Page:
The fact that Ronnie's Trio is his first album in this format doesn't mean that Cuber has ignored it during his long career. "Yeah, I've done it many times live" he says, "but mostly on gigs that weren't paying much"; with three instead of four on the bandstand, short bread can stretch a little further. Like all saxophonists of any ilk, Cuber took his cue from Sonny Rollins, whose famous 1958 album Way Out West introduced the pianoless trio to jazz: "I remember that great trio, and it made an opening for a lot of guys like me to play with just bass and drums, no piano or guitar." (Also keep in mind that when it comes to the baritone sax, there aren't "a lot of guys like" Ronnie Cuber.)

So when the time to record this date arrived, and without any particular keyboard player coming to mind, Steeplechase producer Nils Winther suggested the opportunity for Cuber's first trio disc. "And I said, Yeah - I don't see why not." Maybe the real question should have been - " What took so long?"

For material, Cuber turned to the jazz tradition, choosing classics from the Great American Song-book and jazz tunes that have become repertoire standards. He reached as far back as 1928 - when Lover Come Back To Me first appeared, followed within a couple years by Honeysuckle Rose and Body And Soul - on up to later and enduring jazz standards by Rollins and Horace Silver. 

One of those, the album-opening Silver's Serenade, could serve as a calling card for Cuber's style. The upper-register notes that mark the theme combine vulnerability and grit; taken together with the cavernous lower register he exploits soon into his solo, they illustrate the tonal majesty he commands throughout the instrument. Straightforward lyricism alternates with quick passages of muscular power before Anderson swings his way through a typically cogent bass solo; behind that, Nussbaum offers an unassuming clinic on the use of cymbals to both drive and accent the music.

In another vein, check out Jean-Marie, the one selection here that resists quantification as either a standard or a classic (although the trio's rendition might change that). The loping rhythm and the spacious harmonic structure, with comparatively less chord movement, places the song closer to the open-ended vehicles that John Coltrane favored in his great quartet. And that frees Cuber to worry less about "spelling out" the chords during his improvisation - which, along with Nussbaum's soulful drum solo, makes this an especially captivating track.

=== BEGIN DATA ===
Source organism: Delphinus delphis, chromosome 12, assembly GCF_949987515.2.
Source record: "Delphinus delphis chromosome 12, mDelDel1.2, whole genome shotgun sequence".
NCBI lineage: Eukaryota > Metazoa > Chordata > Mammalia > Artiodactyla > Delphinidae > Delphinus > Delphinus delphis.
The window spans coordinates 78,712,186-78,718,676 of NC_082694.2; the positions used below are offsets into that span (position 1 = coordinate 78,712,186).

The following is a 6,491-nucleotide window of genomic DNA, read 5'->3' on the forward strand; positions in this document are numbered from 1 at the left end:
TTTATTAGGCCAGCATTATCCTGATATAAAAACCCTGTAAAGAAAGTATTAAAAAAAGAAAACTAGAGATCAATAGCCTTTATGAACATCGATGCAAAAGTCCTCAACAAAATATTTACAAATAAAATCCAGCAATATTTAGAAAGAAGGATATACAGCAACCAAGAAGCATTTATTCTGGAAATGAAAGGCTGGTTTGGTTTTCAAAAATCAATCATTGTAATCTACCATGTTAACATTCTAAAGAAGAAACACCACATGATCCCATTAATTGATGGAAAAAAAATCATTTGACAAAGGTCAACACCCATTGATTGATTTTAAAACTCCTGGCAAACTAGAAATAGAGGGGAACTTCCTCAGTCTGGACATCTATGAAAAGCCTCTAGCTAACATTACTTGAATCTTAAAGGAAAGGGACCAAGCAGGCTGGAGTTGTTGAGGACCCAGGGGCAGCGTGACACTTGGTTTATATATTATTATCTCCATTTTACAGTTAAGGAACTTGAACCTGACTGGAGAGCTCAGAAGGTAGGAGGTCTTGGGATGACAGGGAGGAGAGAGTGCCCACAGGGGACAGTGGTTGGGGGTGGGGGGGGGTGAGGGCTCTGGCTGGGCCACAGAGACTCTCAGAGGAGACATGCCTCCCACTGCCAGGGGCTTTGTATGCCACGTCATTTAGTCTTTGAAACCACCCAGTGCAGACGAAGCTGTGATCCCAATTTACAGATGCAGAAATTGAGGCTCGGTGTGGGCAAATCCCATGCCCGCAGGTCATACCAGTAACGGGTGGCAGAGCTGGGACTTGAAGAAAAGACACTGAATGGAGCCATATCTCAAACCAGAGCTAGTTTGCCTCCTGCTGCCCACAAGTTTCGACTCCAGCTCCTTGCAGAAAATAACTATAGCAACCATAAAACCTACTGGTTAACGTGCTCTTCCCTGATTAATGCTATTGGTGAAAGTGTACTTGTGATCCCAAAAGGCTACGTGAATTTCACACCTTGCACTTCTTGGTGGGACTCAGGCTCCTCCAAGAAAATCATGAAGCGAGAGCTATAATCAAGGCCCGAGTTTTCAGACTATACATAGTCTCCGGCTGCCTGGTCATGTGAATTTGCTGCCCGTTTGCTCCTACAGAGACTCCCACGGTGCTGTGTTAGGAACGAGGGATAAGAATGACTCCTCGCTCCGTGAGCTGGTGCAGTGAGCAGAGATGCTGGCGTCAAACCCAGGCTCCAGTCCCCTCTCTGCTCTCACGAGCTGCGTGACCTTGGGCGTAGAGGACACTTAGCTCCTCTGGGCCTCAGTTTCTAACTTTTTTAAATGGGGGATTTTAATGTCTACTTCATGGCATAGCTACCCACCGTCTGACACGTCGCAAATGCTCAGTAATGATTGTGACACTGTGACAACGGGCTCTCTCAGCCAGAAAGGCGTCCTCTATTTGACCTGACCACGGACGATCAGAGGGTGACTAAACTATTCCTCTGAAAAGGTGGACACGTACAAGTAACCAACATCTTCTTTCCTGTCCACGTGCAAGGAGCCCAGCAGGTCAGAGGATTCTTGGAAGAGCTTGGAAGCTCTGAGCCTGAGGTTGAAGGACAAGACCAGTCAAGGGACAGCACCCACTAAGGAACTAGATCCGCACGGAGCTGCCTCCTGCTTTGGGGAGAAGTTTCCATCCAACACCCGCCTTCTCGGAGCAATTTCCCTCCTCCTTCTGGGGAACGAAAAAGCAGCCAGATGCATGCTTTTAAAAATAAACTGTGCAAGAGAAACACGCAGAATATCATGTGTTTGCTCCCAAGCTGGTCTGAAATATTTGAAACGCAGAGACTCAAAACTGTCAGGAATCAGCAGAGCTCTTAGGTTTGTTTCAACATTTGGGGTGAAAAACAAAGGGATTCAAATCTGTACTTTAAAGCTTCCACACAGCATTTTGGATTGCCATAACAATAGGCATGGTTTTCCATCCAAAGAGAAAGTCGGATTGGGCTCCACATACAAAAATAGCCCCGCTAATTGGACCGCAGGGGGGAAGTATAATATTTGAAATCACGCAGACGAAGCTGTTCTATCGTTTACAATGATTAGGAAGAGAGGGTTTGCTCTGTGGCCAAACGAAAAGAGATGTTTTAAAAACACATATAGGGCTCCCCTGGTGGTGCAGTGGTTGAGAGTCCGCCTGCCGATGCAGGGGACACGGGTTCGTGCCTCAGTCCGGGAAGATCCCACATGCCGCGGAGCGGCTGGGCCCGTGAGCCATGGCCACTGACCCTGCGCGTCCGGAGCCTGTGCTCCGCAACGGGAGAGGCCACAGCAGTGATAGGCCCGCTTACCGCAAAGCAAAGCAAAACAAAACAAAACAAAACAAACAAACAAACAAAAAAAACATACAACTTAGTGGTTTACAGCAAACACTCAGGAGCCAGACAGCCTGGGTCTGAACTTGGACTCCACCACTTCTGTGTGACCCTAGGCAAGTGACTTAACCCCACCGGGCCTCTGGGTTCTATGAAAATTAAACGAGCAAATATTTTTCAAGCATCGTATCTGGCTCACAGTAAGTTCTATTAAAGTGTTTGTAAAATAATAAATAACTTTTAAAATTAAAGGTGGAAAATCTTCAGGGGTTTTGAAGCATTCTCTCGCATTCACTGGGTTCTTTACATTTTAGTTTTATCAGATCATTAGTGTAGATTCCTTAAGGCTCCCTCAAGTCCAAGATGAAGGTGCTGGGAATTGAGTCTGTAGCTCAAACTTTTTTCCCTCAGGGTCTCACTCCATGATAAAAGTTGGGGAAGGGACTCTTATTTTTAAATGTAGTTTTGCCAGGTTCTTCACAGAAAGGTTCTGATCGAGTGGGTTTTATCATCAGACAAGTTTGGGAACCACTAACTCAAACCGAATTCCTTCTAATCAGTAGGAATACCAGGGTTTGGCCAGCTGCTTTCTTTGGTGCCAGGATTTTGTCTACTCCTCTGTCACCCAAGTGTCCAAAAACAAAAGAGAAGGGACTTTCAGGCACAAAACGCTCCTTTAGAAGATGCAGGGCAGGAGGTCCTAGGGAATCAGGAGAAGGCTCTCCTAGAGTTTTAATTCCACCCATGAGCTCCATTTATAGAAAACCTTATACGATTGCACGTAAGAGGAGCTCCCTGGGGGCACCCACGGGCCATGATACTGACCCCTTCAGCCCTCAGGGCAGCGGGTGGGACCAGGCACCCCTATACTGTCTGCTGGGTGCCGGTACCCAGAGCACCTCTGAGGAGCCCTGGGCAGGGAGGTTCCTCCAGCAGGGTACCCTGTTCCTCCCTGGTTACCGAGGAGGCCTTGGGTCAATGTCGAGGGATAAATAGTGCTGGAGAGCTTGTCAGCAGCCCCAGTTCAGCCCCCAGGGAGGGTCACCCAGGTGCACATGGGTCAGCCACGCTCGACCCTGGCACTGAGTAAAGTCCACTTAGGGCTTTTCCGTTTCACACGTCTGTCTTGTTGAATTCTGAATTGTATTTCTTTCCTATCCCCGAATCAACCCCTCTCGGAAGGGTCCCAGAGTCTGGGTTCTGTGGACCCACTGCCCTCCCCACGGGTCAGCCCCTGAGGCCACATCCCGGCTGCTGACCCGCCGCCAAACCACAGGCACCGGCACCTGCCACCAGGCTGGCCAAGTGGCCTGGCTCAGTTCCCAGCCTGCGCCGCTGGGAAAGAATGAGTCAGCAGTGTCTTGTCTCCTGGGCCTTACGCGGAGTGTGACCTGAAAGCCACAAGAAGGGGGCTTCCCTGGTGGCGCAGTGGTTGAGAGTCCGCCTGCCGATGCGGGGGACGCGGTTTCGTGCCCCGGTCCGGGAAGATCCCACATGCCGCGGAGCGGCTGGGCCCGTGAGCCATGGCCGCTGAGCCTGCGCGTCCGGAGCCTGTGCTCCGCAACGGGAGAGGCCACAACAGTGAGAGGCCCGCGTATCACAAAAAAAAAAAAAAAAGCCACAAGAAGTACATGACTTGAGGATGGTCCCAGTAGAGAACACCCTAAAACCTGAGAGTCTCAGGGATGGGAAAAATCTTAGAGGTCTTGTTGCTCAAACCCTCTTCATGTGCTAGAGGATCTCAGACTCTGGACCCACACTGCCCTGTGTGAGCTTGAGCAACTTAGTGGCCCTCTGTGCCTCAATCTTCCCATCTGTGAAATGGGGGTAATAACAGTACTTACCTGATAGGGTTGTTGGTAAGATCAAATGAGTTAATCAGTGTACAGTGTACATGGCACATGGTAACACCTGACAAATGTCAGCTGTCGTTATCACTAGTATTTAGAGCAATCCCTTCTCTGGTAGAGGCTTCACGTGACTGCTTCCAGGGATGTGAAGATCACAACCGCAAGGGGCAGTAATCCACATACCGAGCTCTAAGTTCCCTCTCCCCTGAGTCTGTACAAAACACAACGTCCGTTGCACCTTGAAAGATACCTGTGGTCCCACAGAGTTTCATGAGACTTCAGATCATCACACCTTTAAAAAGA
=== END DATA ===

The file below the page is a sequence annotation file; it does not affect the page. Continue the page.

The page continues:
Throughout Ronnie's Trio, Cuber did make an adjustment or two, not for himself but for his audience. An improviser of his stature doesn't need to hear an accompanist stating chords or suggesting harmonies in order to construct a solo; as he explains, "When it comes to tunes that I record, I'm on top of that situation. But in a trio setting, I tend to 'spell out' the chords a little more. I'm hearing the chords in my head, but for the audience, there has to be some kind of clear path that I 'm taking, leading from one chord to the next." That's a succinct description of the process Sonny Rollins used when he first jettisoned piano. Like Rollins, Cuber uses tones that sit squarely within the song's written chords; he does this more than he would in other contexts, and it helps to guide the listener from one harmonic center to the next. And like Rollins - to whom he nods with a bright take on the latter's St. Thomas - Cuber can make that adjustment in a flash, because the harmonies of these songs have taken root deep in his consciousness.

"The playing has to be a little more sensible to the listener," he concludes. So I chose tunes that were not so complicated, and that didn't really need piano or guitar. I mean, listen to Just Squeeze Me." He sings the first few bars - which contain only three tones - with exaggerated emphasis. How simple is that?" he says with a laugh.

As simple as one, two, three.”
- Neil Tesser, February 2018

Straight Street [SCCD 31860] finds Neil sharing these observations about Ronnie and his music.

“"Live" albums are like Forrest Gump's famous box of chocolates: you never know exactly what you'll get.

On the one hand, artists and producers give up a great deal of control (aesthetic as well as technical) when they move from the studio setting into "the wild." Unless they judiciously cull the results, you can end up with something long-winded and forgettable - an album that leaves you wondering whether you "had to be there" in order to actually absorb what the disc did not.

On the flip side, though, jazz history teems with "live" recordings that capture not only a memorable performance but also a luminous intersection of artist and audience. On such albums, onstage adrenaline and offstage energy meet headlong, and the immediacy of improvisation contrasts with and highlights the setting in which it occurs. On albums such as those, you don't have to puzzle over whether being there would have helped. In effect, you're there already.
Guess which kind of "live" album this is.